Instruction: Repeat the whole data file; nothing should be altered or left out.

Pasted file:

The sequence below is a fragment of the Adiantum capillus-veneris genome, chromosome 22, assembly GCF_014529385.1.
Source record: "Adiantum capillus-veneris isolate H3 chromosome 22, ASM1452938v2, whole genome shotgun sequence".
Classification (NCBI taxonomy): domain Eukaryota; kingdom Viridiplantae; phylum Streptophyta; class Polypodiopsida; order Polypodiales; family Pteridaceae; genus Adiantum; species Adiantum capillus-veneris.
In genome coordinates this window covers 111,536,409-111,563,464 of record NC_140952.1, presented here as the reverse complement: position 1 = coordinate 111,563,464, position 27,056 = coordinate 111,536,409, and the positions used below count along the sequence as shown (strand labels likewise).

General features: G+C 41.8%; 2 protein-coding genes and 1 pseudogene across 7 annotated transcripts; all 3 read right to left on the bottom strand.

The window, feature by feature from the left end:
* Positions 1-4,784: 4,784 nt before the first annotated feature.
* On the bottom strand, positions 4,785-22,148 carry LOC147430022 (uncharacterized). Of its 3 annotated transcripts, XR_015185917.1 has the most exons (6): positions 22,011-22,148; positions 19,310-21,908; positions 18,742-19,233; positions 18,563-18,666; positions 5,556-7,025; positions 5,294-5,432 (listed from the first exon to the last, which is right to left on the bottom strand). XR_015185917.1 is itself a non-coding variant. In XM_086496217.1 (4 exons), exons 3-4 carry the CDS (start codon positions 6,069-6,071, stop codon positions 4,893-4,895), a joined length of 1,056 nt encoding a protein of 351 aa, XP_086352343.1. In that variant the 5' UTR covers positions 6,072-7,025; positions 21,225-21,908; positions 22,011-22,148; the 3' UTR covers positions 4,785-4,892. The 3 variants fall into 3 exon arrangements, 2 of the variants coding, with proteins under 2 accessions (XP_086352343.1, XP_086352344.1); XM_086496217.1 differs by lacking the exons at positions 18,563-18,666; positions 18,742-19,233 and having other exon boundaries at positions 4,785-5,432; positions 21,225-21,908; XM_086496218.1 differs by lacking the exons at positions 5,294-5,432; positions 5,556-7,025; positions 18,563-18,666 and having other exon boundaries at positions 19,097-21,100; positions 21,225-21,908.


The sequence below is a fragment of the Adiantum capillus-veneris genome, chromosome 22, assembly GCF_014529385.1.
Source record: "Adiantum capillus-veneris isolate H3 chromosome 22, ASM1452938v2, whole genome shotgun sequence".
Classification (NCBI taxonomy): domain Eukaryota; kingdom Viridiplantae; phylum Streptophyta; class Polypodiopsida; order Polypodiales; family Pteridaceae; genus Adiantum; species Adiantum capillus-veneris.
In genome coordinates this window covers 111,536,409-111,563,464 of record NC_140952.1, presented here as the reverse complement: position 1 = coordinate 111,563,464, position 27,056 = coordinate 111,536,409, and the positions used below count along the sequence as shown (strand labels likewise).

General features: G+C 41.8%; 2 protein-coding genes and 1 pseudogene across 7 annotated transcripts; all 3 read right to left on the bottom strand.

The window, feature by feature from the left end:
* Positions 1-4,784: 4,784 nt before the first annotated feature.
* On the bottom strand, positions 4,785-22,148 carry LOC147430022 (uncharacterized). Of its 3 annotated transcripts, XR_015185917.1 has the most exons (6): positions 22,011-22,148; positions 19,310-21,908; positions 18,742-19,233; positions 18,563-18,666; positions 5,556-7,025; positions 5,294-5,432 (listed from the first exon to the last, which is right to left on the bottom strand). XR_015185917.1 is itself a non-coding variant. In XM_086496217.1 (4 exons), exons 3-4 carry the CDS (start codon positions 6,069-6,071, stop codon positions 4,893-4,895), a joined length of 1,056 nt encoding a protein of 351 aa, XP_086352343.1. In that variant the 5' UTR covers positions 6,072-7,025; positions 21,225-21,908; positions 22,011-22,148; the 3' UTR covers positions 4,785-4,892. The 3 variants fall into 3 exon arrangements, 2 of the variants coding, with proteins under 2 accessions (XP_086352343.1, XP_086352344.1); XM_086496217.1 differs by lacking the exons at positions 18,563-18,666; positions 18,742-19,233 and having other exon boundaries at positions 4,785-5,432; positions 21,225-21,908; XM_086496218.1 differs by lacking the exons at positions 5,294-5,432; positions 5,556-7,025; positions 18,563-18,666 and having other exon boundaries at positions 19,097-21,100; positions 21,225-21,908.